Opinion | Trump weakens environmental regulations, leaves streams and wetlands vulnerable

By Paige Lawler, Senior Staff Columnist

In light of the recent impeachment proceedings, all eyes have been on President Donald Trump as Americans follow his trial. The antics in Washington, D.C., have drawn the public’s attention away from any policy updates or changes that are occurring.

However, an important update occurred within the last week — the implementation of a new policy called the Navigable Waters Protection Rule.

This rule — a replacement to the Waters of the United States rule that was repealed in September 2019 — is a massively inferior update to the policy it replaces and is the latest of Trump’s careless environmental policies.

WOTUS was an Obama-era policy that placed federal regulations on many different bodies of water, thus protecting them from sources of pollution such as pesticides and fertilizers that can cause harm to ecosystems if they run off into nearby bodies of water.

The NWPR greatly weakens the original protections laid out in WOTUS by refining what is defined as “waters of the United States.” In this updated policy, protections are stripped from a number of water sources, limiting the scope of protected bodies of water to four categories — “territorial seas and traditional navigable waters; perennial and intermittent tributaries that contribute surface water flow to such waters; certain lakes, ponds, and impoundments of jurisdictional waters; and wetlands adjacent to other jurisdictional waters.”

These categories restrict jurisdiction to a set of water sources that is massively limited and puts far more sources at risk of pollution. The new rule also clarifies which sources and bodies are now excluded from protection, including, but not limited to, groundwater, ephemeral streams and man-made lakes and ponds.

Excluding these waters from the new rule puts vulnerable ecosystems at risk to damage from harmful chemicals and pollutants that can now be disposed of without any federal regulation or interference. The exclusion of ephemeral streams — or streams that flow only after precipitation — from the protected categories is particularly worrisome, as ephemeral streams are vital to the health and overall well-being of river systems.

Changes implemented by the NWPR will seriously impact southwestern regions as these streams are prominent in the mid and southwestern regions of the United States — for example, about 95% of streams in Arizona are ephemeral. As such, without the proper legislative protection, these streams have greater potential to be negatively impacted by pollution. Given that they make up so much of the region’s waterways, states in the mid and southwestern regions would be the most sensitive to the negative effects of the lessened protections.

New Mexico has possibly the most at stake as the NWPR goes into effect. It is estimated that, due to now-limited federal regulations, in addition to a lack of regulations on the state level, 96% of New Mexico’s water bodies and wetlands will be left unprotected.

Also at risk in New Mexico are the major tributaries flowing into the Rio Grande and the Santa Fe River, the latter being a main source of drinking water for the city of Santa Fe. As such, unregulated pollution in the connected tributaries could seriously impact the health and safety of citizens by contaminating their drinking water.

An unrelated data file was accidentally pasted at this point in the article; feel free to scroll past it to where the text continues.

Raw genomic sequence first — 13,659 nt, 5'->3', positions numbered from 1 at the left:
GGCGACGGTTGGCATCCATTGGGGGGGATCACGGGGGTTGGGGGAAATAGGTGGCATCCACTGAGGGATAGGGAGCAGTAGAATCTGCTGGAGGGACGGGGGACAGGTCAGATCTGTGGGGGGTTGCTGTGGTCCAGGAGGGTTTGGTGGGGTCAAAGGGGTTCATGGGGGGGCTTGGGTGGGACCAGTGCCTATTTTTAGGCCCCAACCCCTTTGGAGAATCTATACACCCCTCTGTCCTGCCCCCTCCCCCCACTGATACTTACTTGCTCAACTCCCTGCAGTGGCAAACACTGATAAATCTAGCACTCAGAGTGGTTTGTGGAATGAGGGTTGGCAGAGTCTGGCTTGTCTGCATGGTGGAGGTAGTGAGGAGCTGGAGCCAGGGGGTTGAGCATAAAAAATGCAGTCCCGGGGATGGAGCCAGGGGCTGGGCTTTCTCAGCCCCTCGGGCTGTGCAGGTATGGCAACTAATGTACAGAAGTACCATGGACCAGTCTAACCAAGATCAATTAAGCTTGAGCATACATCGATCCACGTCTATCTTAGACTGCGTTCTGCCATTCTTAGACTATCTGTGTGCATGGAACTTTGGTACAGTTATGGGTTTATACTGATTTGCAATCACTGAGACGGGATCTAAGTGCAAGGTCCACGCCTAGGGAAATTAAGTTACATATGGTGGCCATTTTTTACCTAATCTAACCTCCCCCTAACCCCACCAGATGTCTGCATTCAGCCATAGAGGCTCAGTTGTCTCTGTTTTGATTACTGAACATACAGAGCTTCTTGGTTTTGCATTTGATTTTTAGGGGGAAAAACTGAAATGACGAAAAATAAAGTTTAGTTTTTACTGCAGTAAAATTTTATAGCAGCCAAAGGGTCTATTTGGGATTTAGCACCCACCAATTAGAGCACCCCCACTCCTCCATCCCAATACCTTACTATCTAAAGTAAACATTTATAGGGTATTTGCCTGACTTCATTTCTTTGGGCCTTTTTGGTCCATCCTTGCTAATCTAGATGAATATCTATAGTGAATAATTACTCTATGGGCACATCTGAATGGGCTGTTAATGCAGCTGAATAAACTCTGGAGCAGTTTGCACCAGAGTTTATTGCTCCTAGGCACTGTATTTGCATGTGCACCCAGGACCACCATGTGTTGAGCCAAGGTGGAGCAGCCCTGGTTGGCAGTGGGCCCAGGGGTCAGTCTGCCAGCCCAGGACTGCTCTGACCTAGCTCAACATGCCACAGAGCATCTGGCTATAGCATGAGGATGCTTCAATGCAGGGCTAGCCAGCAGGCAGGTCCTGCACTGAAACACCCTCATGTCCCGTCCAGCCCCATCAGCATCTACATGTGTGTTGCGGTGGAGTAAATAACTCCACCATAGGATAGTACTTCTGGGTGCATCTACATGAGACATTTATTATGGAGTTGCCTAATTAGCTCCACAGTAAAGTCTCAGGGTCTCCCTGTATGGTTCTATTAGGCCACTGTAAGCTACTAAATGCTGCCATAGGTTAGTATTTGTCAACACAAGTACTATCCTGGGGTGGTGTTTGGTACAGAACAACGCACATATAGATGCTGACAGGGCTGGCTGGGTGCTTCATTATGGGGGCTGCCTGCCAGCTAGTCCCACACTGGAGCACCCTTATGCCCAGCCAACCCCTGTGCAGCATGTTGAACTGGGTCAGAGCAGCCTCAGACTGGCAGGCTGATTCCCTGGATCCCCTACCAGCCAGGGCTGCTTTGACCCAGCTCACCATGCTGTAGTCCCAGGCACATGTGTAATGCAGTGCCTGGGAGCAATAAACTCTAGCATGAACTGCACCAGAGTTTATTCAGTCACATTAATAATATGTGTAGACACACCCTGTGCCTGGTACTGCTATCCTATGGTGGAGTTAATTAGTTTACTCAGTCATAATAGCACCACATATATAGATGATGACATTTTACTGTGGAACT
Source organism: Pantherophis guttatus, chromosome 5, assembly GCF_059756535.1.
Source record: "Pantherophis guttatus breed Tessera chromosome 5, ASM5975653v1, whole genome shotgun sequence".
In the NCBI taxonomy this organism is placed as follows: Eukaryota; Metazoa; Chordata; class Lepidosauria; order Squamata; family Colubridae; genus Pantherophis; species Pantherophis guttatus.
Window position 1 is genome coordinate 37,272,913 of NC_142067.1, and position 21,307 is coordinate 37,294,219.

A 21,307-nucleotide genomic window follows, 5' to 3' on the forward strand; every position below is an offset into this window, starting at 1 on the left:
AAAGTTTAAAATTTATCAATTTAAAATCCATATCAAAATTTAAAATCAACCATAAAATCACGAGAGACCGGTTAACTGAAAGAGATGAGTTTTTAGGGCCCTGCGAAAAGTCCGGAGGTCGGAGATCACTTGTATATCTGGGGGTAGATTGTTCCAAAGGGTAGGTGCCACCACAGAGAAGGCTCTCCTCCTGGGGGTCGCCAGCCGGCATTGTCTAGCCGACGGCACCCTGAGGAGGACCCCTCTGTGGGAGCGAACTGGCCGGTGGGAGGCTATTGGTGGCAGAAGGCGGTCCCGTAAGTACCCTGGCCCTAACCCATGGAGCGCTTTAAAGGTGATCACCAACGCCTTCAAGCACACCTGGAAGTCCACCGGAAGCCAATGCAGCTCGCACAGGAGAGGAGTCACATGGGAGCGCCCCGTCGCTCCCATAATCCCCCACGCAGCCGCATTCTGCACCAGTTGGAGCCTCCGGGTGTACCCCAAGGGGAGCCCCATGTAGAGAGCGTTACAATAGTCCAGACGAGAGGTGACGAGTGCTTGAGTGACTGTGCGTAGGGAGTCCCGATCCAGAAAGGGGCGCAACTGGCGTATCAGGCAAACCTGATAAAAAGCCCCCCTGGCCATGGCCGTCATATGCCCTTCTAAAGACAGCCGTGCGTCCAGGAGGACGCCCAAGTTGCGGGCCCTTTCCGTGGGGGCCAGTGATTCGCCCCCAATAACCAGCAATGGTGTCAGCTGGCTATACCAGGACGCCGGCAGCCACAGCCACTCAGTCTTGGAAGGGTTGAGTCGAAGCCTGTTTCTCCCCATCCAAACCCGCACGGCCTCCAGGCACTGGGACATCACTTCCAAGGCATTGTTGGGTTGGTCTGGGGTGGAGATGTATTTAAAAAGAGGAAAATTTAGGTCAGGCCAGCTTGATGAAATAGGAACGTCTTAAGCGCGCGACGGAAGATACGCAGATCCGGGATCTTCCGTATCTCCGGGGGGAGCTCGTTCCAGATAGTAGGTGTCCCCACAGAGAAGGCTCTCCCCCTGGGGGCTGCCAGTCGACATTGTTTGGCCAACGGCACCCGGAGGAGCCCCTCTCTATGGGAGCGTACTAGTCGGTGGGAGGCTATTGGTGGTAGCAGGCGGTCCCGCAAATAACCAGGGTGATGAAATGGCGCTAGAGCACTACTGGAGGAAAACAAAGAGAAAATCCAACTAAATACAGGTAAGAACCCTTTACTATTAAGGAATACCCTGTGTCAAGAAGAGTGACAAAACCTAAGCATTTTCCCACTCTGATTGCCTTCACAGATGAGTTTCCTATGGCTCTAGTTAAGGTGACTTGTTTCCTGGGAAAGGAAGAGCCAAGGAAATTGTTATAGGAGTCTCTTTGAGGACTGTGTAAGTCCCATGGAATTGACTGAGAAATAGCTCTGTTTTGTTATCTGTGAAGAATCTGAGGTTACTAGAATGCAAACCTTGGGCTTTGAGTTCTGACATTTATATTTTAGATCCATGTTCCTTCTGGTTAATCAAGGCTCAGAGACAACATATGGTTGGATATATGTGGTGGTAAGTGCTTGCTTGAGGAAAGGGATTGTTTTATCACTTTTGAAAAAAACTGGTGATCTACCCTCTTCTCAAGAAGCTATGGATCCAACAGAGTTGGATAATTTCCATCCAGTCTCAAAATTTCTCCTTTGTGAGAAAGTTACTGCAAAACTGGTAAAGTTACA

Wetlands are proven to positively affect the quality of waters found downstream from them by nature of their function as a natural filter or buffer that helps to eliminate pollution. However, under the NWPR’s narrowing scope of jurisdiction, only “adjacent wetlands,” or those that directly border or have a direct surface connection to a body of water that is protected by federal jurisdiction, will maintain their protected status. This is concerning, especially as wetlands are known to influence the condition of nearby waters, even when they lack a direct surface connection.

Another concerning aspect of the NWPR is Trump’s apparent misunderstanding of the policy’s consequences. In an address at the annual convention of the American Farm Bureau Federation, Trump stated that “[Waters of the United States] was a rule that basically took your property away from you.”

This statement paints a twisted view of the former policy, attempting to make out the NWPR as a win for farmers and industries as it supposedly gives their land back to them and frees them from federal interference. However, the original WOTUS rule didn’t necessarily restrict the use of land, and according to Section 404 of the Clean Water Act, many activities are generally permitted in the presence of wetlands. For example, the EPA does not restrict farmers from performing typical agricultural functions — such as plowing, harvesting and maintenance of dams, ponds or ditches — on protected lands.

Due to this fact, Trump’s claim that the WOTUS rule infringed on landowners’ access to their own property is invalid, especially because the actual jurisdiction on taking land or restricting access comes from a different piece of legislation.

While Trump’s implementation and portrayal of the NWPR may bolster the faith his political base has in him — specifically the farmers, industries and other landowners who may feel they have regained control over their land — it will inevitably have negative effects on areas that are susceptible to pollution and damage from now-unregulated pollution.